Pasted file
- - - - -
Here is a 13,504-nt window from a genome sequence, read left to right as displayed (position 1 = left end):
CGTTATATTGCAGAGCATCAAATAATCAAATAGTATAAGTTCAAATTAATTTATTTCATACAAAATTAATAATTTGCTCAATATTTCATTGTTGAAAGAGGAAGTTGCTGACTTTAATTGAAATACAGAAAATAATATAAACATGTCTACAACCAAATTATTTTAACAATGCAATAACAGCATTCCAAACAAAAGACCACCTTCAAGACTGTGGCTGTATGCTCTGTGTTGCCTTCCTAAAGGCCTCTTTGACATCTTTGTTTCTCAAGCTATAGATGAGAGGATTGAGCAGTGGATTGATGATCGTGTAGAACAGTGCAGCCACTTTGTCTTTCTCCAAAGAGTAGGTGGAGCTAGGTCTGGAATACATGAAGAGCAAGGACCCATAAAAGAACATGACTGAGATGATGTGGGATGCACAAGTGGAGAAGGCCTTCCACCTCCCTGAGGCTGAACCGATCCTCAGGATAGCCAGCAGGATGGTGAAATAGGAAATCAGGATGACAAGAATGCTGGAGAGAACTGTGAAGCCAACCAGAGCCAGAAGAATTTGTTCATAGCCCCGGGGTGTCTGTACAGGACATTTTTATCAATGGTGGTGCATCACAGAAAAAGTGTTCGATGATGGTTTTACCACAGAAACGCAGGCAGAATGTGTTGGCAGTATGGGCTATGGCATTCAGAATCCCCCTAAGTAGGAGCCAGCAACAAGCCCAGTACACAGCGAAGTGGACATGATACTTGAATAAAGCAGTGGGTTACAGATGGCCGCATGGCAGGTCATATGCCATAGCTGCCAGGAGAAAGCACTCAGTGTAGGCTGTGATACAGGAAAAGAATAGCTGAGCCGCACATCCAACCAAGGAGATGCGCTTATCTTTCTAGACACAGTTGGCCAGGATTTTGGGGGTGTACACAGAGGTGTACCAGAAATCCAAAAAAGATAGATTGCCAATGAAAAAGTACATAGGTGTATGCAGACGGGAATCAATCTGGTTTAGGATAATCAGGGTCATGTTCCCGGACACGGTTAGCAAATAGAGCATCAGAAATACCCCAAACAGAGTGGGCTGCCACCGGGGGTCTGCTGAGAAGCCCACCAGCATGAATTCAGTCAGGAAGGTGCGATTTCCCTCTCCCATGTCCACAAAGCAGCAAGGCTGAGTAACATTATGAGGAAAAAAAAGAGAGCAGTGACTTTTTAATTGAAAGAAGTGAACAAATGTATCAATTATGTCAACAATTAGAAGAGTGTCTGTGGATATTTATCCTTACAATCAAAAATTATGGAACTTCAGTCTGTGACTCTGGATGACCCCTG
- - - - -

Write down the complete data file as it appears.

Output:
Here is a 13,504-nt window from a genome sequence, read left to right as displayed (position 1 = left end):
CGTTATATTGCAGAGCATCAAATAATCAAATAGTATAAGTTCAAATTAATTTATTTCATACAAAATTAATAATTTGCTCAATATTTCATTGTTGAAAGAGGAAGTTGCTGACTTTAATTGAAATACAGAAAATAATATAAACATGTCTACAACCAAATTATTTTAACAATGCAATAACAGCATTCCAAACAAAAGACCACCTTCAAGACTGTGGCTGTATGCTCTGTGTTGCCTTCCTAAAGGCCTCTTTGACATCTTTGTTTCTCAAGCTATAGATGAGAGGATTGAGCAGTGGATTGATGATCGTGTAGAACAGTGCAGCCACTTTGTCTTTCTCCAAAGAGTAGGTGGAGCTAGGTCTGGAATACATGAAGAGCAAGGACCCATAAAAGAACATGACTGAGATGATGTGGGATGCACAAGTGGAGAAGGCCTTCCACCTCCCTGAGGCTGAACCGATCCTCAGGATAGCCAGCAGGATGGTGAAATAGGAAATCAGGATGACAAGAATGCTGGAGAGAACTGTGAAGCCAACCAGAGCCAGAAGAATTTGTTCATAGCCCCGGGGTGTCTGTACAGGACATTTTTATCAATGGTGGTGCATCACAGAAAAAGTGTTCGATGATGGTTTTACCACAGAAACGCAGGCAGAATGTGTTGGCAGTATGGGCTATGGCATTCAGAATCCCCCTAAGTAGGAGCCAGCAACAAGCCCAGTACACAGCGAAGTGGACATGATACTTGAATAAAGCAGTGGGTTACAGATGGCCGCATGGCAGGTCATATGCCATAGCTGCCAGGAGAAAGCACTCAGTGTAGGCTGTGATACAGGAAAAGAATAGCTGAGCCGCACATCCAACCAAGGAGATGCGCTTATCTTTCTAGACACAGTTGGCCAGGATTTTGGGGGTGTACACAGAGGTGTACCAGAAATCCAAAAAAGATAGATTGCCAATGAAAAAGTACATAGGTGTATGCAGACGGGAATCAATCTGGTTTAGGATAATCAGGGTCATGTTCCCGGACACGGTTAGCAAATAGAGCATCAGAAATACCCCAAACAGAGTGGGCTGCCACCGGGGGTCTGCTGAGAAGCCCACCAGCATGAATTCAGTCAGGAAGGTGCGATTTCCCTCTCCCATGTCCACAAAGCAGCAAGGCTGAGTAACATTATGAGGAAAAAAAAGAGAGCAGTGACTTTTTAATTGAAAGAAGTGAACAAATGTATCAATTATGTCAACAATTAGAAGAGTGTCTGTGGATATTTATCCTTACAATCAAAAATTATGGAACTTCAGTCTGTGACTCTGGATGACCCCTG